Soft Shoreline Engineering Case Studies
Maheras Gentry Park - Site #25
Project Goals and Objectives: Create an oxbow and restore fish and wetland habitat as mitigation for the construction of Conner Creek Combined Sewer Overflow control facility
Project Description: Maheras Park is located in the City of Detroit, just east of the Bay View Yacht Club on the north shore of the Detroit River. The improvements to Maheras Park included an interpretive walkway, fishing piers, and soft engineering of the created embayment's shoreline.
Due to its highly populated urban location, this project is highly visible and demonstrates the potential to leverage intergovernmental support for future projects using soft engineering designs. This park is owned and operated by the City of Detroit.
This project created an embayment which has soft engineered shorelines, fishing piers, and an interpretive walkway. Bridges allow access to a created island along the interpretive trail.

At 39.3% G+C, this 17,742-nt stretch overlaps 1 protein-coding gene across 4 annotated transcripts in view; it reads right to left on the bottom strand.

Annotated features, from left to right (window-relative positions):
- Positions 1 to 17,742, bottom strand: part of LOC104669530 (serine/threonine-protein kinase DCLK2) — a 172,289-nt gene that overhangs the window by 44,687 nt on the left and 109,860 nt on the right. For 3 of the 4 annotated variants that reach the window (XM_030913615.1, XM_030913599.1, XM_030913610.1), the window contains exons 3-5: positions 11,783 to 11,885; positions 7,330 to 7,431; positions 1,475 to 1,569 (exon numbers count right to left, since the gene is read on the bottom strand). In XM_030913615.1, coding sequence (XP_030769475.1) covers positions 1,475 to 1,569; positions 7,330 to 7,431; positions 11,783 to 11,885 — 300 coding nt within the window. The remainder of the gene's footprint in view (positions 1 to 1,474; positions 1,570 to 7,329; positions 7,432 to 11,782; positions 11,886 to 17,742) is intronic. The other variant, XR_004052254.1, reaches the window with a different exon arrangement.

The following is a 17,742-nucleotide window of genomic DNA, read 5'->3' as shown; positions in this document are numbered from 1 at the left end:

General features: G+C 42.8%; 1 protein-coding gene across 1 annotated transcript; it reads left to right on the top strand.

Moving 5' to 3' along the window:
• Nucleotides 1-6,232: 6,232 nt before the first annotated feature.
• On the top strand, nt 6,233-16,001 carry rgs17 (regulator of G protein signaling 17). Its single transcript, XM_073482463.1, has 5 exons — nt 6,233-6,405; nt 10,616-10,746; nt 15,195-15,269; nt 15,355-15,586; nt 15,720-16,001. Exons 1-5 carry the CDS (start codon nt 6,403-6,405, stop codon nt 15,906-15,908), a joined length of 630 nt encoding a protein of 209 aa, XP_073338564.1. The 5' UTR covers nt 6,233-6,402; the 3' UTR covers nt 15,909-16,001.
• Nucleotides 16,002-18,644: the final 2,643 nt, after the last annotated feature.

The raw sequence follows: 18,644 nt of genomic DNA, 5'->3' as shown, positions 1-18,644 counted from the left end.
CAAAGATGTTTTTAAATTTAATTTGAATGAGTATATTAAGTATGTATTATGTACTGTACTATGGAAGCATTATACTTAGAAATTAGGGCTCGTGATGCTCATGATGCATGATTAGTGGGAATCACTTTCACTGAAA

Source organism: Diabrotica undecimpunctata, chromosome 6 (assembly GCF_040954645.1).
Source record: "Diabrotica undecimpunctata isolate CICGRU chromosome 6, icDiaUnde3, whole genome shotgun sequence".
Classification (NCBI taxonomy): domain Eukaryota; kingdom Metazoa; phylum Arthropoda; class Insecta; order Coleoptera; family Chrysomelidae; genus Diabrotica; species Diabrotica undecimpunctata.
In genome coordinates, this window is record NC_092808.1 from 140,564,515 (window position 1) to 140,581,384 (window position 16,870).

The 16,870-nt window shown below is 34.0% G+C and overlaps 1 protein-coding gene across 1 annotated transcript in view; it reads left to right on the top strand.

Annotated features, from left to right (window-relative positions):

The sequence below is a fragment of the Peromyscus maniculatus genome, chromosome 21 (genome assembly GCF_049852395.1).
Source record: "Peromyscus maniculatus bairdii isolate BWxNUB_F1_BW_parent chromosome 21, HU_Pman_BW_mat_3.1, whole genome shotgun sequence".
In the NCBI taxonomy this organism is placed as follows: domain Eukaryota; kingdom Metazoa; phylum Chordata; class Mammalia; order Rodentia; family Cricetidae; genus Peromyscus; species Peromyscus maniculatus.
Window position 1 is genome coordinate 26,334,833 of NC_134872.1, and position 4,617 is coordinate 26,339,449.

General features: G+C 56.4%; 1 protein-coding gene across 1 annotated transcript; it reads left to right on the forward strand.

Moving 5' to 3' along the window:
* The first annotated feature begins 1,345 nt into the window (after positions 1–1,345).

The budget for this project was $2.3 million. The project was undertaken by Detroit Water and Sewerage Department, in cooperation with Detroit Recreation Department.
The Maheras Gentry Park fish habitat mitigation was undertaken as a Michigan Department of Environmental Quality requirement to mitigate habitat loss resulting from constructing the Conner Creek Pilot Combined Sewer Overflow Control Facility. Detroit Water and Sewerage Department is funding the entire $2.3 million cost of the Maheras Gentry Park project. The creation of the fish habitat occurred during the last half of construction of the Conner Creek Pilot Combined Sewer Overflow Control Facility, which began in 2000 and was completed in 2004.
Cost: $2.3 million
Partners: Detroit Water and Sewerage Department and Detroit Parks and Recreation
Ecological Effectiveness: This oxbow creation and habitat restoration project planted 48 trees representing eleven different species, 14 species of native prairie plants, ten species of aquatic tracheophytes (yellow water lily, white water lily, longleaf pondweed, sago pondweed, pickerel weed, broad-leaved arrowhead, bulrush, burreed, broad-leaved cattail and wild celery) and 16 wetland edge species. Post-project visual observation by Creekside volunteers showed that a diverse assemblage of aquatic tracheophytes became established, however, no rigorous quantitative evaluation has been performed.
Restoration Contact: Detroit Recreation Department